My roommate ordered (and generously let me try some of) the Crab Cake Egg Benedict, which was a loosely packed puck of fresh crabmeat on a toasted English muffin, topped with a fluffy white poached egg and a hefty ladle of béchamel, served with homefries. This was on their Mother’s Day menu, but it seems like they have it most Sundays. I can’t really complain about this one too much. The cakes were great in that they were not breaded at all (or if so, in a way that was hardly perceptible), allowing the texture and natural sweetness of the fresh crab to shine through. Some strands of crab even touched the grill directly and ended up crisp and caramelized, a very satisfying texture. Eggs were poached nicely, with a still firm layer holding in silky, thick yolk which oozed over the crab when sliced into. Béchemel was smooth and even, a little bland in flavor but, well, it’s béchemel. The only issue we both had with the dish was that the muffin on which the crab and egg were seated was a bit too rigid and chewy. It could have been toasted a bit more to achieve a crunchy contrast against the soft, buttery crab and so that it would be a less of a hassle to cut. Homefries were good, with bits of roasted pepper and sauteed onions in there – a bit oily for my blood but otherwise not bad.
When I asked our waiter whether he preferred their Cuban Sandwich or the Grilled Lamb Burger, he seemed pretty confident in answering with lamb. Just as well, since I really was in the mood for a giant, juicy slab of meat after having peeked that steak omelet at the Paisley Fig. He recommended that I add some feta goat cheese, which I agreed to. I’ll start on a good note, with the fries, which were excellent. They were crispy and oily and seasoned well, more crispy little bits than big beefy wedges, exactly how I like them. The burger, however, was bland and uninspiring, especially considering what I was expecting, having ordered lamb. I feel like those who order a lamb burger instead of the beef or turkey variety do so because they want a little bit extra – they can handle the complexity of contrast between that bleating mineral zing-zang musk of lamb (reinforced by some slightly bitter garlic, perhaps) and the tartness of goat cheese or yoghurt or the fresh coolness of mint and cucumber. This burger fell just short, and it made me wish I had chosen any of their otherwise great looking brunch options instead. The meat was dry, which is crucial, in the case of ground lamb, for it not to be. The flavor wasn’t as concentrated as I would’ve liked, probably because most of the fat and juices had been removed. The feta goat cheese was okay, but not the fluffy white snow I was expecting, and the acidity wasn’t defined well enough for the cheese to stand up to the meat. They also charged me extra for it which is ridiculous, since the tzatziki sauce which also came with the burger (on the side though, just in case!) had very little flavor. Although it had the watery texture of yoghurt – and I honestly would’ve preferred it be 100% butter based, given how dry the meat was – it had none of that tangy, fermented acidity. Sure, there was some garlic worked into it and yes, there were chunks of cucumber sticking out here and there to make it look official, but really it tasted like garlic-powder enhanced sour cream. The tomato and lettuce were cool but I ended up not even adding them to the burger, because I didn’t want the lamb flavor getting lost even more. The only redeeming quality of the thing was the bread they used, which was a delightfully fluffy, buttery roll with some toasted shallots on the top bun. But really, it’s rare that I’m hungry enough to order a burger and it’s upsetting when what I get is so mediocre. Bad choice with this one.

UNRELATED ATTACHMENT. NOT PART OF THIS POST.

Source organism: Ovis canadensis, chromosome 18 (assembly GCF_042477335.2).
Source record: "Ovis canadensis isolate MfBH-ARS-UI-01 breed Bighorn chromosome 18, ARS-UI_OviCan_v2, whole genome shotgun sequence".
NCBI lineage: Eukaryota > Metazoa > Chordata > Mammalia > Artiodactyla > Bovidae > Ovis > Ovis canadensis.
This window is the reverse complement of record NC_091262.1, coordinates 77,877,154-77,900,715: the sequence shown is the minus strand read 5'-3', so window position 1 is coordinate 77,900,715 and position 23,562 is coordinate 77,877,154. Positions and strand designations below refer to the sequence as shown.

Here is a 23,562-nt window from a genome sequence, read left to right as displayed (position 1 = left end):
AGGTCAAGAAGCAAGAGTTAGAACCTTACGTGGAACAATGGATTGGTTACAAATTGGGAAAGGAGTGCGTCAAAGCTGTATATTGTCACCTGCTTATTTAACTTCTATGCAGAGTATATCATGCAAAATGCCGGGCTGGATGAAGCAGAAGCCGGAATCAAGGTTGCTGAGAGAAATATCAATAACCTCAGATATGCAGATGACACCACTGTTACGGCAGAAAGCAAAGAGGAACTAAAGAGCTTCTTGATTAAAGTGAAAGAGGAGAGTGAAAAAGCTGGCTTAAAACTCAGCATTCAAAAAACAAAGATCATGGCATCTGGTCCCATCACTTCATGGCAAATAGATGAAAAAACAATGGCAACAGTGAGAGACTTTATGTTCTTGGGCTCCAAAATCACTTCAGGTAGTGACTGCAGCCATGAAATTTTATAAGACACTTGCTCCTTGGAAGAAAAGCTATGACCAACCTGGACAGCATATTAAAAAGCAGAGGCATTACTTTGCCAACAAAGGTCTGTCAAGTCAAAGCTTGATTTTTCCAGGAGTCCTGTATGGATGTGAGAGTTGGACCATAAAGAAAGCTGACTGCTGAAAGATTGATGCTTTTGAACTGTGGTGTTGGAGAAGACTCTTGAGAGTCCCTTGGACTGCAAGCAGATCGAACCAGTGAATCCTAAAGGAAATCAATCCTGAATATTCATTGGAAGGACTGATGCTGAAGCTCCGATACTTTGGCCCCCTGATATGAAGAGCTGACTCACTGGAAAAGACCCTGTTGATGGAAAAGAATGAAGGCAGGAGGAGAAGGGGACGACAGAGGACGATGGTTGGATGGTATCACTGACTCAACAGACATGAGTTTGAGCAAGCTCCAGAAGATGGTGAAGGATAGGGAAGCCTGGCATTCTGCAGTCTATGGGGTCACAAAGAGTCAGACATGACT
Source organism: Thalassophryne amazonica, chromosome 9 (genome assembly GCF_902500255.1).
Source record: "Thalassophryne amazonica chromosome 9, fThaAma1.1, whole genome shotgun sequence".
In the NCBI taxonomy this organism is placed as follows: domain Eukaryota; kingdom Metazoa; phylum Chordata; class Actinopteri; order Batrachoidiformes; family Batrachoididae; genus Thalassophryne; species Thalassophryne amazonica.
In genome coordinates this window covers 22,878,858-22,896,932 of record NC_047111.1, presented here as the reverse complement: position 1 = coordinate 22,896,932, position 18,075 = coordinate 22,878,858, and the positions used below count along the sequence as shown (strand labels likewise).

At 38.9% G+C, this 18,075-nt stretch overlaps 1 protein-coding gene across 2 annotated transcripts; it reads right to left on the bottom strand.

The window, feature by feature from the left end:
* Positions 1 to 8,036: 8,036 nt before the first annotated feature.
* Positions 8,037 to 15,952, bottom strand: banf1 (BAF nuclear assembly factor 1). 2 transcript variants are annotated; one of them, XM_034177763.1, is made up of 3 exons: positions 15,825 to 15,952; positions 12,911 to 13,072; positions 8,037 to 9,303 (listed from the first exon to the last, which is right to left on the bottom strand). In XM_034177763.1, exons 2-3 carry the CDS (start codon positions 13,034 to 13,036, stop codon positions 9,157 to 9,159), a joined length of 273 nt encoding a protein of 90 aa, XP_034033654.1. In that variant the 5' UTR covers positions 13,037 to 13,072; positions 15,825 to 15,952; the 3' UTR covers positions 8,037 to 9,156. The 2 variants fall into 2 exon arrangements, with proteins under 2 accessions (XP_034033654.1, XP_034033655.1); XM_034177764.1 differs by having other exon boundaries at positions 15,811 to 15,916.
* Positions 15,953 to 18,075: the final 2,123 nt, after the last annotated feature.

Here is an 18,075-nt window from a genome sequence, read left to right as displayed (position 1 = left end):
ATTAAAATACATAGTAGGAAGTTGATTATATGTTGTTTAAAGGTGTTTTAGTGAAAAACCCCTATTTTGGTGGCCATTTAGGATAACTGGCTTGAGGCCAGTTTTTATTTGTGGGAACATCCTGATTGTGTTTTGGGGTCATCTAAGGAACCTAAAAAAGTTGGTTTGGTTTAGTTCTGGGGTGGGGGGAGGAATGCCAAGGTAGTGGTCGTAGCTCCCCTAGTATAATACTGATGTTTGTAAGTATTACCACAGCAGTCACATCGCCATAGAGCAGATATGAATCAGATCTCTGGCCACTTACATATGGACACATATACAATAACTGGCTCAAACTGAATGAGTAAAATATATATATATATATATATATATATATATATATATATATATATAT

Overall I wasn’t too impressed with this meal, though technically it really wasn’t the brunch I set out for after all. Maybe if I hadn’t strayed into the lunch sandwich and had just stuck with their egg-protein-starch options I would’ve been better off. Next time!